For the mother, this means reduced development of glandular tissue in the breasts, so that the ability to make milk does not develop optimally during pregnancy. This translates into less or no milk breast milk.
For the child, it looks as if increased exposure to testosterone as a foetus can lead to an increased incidence of obesity, type 2 diabetes and polycystic ovary syndrome in girls.
Breastfeeding is less common in younger women, smokers, women who have had preeclampsia or are overweight, or with lower birth weight or premature babies, or in women with PCOS, and when the child is a boy.
There are a number of models that are used to explain this – erroneously, Carlsen and his colleagues say. For example, it is claimed that the bond between a mother and her child will not be as strong if the baby is a boy than if the baby is a girl.
“This is the purest nonsense”, Carlsen says. “Boys are not less loved by their mothers than girls. We can blame biology here, not mothers. All these relationships can be explained by one and the same cause, namely the level of male hormones during pregnancy.”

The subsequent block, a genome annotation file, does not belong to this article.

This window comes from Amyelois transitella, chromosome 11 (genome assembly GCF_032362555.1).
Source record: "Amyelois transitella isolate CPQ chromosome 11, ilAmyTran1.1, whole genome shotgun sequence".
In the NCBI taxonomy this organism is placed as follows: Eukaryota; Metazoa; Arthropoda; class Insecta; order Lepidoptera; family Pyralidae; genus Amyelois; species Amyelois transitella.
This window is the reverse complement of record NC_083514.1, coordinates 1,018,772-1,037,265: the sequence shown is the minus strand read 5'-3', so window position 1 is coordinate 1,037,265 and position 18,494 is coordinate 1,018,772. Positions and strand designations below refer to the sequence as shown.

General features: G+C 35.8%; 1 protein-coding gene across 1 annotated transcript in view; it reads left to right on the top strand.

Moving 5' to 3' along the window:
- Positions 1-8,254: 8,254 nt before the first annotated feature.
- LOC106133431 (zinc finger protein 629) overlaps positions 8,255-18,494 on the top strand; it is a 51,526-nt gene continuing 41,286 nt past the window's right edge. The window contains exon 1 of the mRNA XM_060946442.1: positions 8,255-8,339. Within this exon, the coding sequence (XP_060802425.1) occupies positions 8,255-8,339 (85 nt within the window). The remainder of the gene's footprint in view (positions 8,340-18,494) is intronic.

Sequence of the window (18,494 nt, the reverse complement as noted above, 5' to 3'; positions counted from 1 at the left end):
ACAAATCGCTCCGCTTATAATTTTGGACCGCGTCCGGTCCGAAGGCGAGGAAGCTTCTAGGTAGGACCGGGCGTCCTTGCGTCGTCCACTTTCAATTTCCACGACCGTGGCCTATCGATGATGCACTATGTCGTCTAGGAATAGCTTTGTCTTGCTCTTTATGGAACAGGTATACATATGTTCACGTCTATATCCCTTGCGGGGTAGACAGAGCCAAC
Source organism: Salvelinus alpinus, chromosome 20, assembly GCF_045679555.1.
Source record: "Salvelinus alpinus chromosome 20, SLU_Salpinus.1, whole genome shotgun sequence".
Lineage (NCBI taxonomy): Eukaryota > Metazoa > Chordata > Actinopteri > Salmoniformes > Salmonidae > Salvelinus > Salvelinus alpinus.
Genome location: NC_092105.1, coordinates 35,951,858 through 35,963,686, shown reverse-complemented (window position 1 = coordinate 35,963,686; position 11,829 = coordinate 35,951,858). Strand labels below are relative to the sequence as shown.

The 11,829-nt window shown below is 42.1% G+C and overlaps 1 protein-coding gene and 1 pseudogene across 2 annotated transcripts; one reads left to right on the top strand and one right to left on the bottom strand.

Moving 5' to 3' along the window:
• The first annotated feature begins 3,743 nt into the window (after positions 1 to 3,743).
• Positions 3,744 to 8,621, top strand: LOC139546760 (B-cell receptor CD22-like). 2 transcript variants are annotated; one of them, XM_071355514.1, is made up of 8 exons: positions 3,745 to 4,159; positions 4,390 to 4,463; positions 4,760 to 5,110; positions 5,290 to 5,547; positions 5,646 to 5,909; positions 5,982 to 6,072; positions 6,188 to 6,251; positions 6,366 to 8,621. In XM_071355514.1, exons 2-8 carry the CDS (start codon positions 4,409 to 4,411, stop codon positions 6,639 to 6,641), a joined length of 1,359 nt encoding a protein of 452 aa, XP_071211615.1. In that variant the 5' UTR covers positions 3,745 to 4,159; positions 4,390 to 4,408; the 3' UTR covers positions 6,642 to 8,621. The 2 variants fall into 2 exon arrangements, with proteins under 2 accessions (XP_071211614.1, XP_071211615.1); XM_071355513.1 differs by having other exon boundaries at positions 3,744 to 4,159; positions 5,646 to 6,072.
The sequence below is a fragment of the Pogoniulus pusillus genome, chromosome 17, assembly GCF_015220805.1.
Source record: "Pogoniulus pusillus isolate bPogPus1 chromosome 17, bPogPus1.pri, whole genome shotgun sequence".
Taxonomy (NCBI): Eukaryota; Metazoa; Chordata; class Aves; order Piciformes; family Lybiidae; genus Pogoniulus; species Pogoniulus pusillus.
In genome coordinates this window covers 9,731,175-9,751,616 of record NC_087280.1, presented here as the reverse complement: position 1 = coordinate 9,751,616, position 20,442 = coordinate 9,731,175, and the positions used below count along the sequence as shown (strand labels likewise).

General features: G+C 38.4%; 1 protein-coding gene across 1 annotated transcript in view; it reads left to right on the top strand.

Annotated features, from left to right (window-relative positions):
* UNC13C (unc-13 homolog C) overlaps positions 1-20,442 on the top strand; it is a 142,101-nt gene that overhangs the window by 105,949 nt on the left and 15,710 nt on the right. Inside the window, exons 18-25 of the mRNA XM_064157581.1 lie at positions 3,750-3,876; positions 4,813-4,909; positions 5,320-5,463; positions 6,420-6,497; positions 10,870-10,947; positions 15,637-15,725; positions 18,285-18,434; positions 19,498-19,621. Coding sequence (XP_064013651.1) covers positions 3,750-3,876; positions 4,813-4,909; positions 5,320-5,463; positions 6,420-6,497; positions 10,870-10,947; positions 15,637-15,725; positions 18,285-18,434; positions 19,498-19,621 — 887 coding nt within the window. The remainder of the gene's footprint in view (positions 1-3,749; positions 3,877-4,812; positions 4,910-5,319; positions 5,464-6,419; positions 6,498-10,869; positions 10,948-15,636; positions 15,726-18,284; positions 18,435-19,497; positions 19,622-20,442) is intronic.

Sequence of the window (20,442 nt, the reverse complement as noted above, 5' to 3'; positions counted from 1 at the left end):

“We find it very interesting that almost all of the factors previously shown to be associated with breastfeeding can be explained by changes in testosterone levels in the mother during pregnancy,” he adds.
Message to new mothers: Relax!
The researcher stresses that it is inappropriate to blame mothers who are unable to breastfeed as much as they are advised. Mothers should not worry that their children will be sicker than children who are breastfed. And even though a child’s health risks have already been established at birth, the differences are so small that they can only be detected when looking at large groups.